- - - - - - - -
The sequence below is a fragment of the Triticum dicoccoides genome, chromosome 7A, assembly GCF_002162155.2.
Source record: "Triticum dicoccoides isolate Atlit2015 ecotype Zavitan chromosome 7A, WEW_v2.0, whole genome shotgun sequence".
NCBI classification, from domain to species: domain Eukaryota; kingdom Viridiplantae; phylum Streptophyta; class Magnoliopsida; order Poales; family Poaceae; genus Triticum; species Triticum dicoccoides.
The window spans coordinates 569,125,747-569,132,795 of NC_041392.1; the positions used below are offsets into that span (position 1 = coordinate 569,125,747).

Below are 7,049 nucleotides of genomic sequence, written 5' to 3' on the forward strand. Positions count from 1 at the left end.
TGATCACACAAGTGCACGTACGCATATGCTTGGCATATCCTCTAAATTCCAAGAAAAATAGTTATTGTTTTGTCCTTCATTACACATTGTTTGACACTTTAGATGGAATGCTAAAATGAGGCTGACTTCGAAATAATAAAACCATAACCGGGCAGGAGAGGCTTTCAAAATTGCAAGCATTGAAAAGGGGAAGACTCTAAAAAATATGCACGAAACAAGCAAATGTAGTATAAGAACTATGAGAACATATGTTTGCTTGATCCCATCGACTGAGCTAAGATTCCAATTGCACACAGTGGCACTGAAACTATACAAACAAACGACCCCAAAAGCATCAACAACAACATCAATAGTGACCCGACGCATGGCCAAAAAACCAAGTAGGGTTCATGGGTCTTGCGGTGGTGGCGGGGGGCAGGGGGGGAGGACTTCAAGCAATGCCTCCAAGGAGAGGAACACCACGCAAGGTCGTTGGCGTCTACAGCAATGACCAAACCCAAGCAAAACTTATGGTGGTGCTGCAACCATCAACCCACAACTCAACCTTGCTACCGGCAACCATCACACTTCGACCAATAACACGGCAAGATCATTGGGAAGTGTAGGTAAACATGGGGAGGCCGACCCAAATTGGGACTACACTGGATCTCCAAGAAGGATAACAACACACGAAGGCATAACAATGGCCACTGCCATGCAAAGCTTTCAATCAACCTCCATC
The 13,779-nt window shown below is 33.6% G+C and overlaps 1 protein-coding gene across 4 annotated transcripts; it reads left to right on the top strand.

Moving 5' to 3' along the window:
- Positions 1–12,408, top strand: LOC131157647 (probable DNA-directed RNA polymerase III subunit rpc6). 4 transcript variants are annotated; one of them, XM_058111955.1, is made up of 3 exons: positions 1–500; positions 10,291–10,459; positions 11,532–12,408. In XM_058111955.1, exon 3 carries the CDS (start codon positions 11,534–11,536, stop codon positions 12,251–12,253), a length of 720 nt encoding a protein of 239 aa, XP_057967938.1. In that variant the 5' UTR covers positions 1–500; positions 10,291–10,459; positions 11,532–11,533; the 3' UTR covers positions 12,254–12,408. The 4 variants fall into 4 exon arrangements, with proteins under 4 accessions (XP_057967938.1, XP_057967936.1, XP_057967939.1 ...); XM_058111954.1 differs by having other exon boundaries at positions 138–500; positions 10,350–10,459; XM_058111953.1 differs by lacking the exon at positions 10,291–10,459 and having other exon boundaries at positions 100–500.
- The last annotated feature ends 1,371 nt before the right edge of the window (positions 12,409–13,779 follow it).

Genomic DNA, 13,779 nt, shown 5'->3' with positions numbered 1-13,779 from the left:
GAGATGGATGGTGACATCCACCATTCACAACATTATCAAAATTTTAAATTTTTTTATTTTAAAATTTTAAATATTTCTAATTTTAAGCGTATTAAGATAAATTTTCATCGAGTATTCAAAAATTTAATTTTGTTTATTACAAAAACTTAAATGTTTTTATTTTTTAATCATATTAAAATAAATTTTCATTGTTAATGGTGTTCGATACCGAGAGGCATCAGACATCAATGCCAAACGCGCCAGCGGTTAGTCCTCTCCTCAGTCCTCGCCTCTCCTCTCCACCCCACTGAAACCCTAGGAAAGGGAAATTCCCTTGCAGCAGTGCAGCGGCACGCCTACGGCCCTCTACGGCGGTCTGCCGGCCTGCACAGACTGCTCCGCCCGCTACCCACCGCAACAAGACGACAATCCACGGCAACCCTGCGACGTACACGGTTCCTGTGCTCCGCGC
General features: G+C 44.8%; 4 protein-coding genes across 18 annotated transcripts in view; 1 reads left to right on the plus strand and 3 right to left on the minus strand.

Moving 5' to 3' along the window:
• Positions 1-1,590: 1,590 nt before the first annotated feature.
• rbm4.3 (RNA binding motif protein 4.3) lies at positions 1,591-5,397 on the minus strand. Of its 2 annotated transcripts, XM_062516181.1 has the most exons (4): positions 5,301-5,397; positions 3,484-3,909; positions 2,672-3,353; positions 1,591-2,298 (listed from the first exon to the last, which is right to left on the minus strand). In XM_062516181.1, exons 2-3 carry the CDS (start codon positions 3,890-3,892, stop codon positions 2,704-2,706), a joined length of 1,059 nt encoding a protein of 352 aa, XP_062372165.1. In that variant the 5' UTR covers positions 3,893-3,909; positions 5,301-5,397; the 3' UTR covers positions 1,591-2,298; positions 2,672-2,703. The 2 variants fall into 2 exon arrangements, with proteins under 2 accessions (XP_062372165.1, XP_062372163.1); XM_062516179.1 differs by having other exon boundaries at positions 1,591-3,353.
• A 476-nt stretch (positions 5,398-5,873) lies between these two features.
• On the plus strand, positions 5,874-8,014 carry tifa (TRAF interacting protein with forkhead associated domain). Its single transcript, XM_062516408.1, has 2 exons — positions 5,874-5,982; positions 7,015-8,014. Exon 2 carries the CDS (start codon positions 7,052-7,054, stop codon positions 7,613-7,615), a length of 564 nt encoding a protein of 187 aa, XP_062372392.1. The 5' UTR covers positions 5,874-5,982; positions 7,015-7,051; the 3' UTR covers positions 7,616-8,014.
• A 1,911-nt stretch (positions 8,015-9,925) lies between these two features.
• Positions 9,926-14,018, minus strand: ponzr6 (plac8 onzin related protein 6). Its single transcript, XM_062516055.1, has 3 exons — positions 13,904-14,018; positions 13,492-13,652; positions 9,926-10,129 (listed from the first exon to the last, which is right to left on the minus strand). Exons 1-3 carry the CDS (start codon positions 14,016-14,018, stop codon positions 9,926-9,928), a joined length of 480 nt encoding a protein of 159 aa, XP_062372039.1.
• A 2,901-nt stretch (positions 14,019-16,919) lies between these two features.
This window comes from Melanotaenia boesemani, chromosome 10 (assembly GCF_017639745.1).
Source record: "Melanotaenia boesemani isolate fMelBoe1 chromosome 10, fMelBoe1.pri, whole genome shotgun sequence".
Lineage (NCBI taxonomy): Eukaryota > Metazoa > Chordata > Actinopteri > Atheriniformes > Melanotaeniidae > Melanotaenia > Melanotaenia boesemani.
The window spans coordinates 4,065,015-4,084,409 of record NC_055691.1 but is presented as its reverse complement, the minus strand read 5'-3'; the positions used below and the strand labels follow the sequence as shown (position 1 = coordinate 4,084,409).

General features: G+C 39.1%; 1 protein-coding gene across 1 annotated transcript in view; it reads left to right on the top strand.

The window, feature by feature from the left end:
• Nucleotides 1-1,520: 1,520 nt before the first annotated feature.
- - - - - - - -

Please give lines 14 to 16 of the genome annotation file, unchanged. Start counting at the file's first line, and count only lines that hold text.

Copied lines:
Moving 5' to 3' along the window:
• Positions 1-1,590: 1,590 nt before the first annotated feature.
• rbm4.3 (RNA binding motif protein 4.3) lies at positions 1,591-5,397 on the minus strand. Of its 2 annotated transcripts, XM_062516181.1 has the most exons (4): positions 5,301-5,397; positions 3,484-3,909; positions 2,672-3,353; positions 1,591-2,298 (listed from the first exon to the last, which is right to left on the minus strand). In XM_062516181.1, exons 2-3 carry the CDS (start codon positions 3,890-3,892, stop codon positions 2,704-2,706), a joined length of 1,059 nt encoding a protein of 352 aa, XP_062372165.1. In that variant the 5' UTR covers positions 3,893-3,909; positions 5,301-5,397; the 3' UTR covers positions 1,591-2,298; positions 2,672-2,703. The 2 variants fall into 2 exon arrangements, with proteins under 2 accessions (XP_062372165.1, XP_062372163.1); XM_062516179.1 differs by having other exon boundaries at positions 1,591-3,353.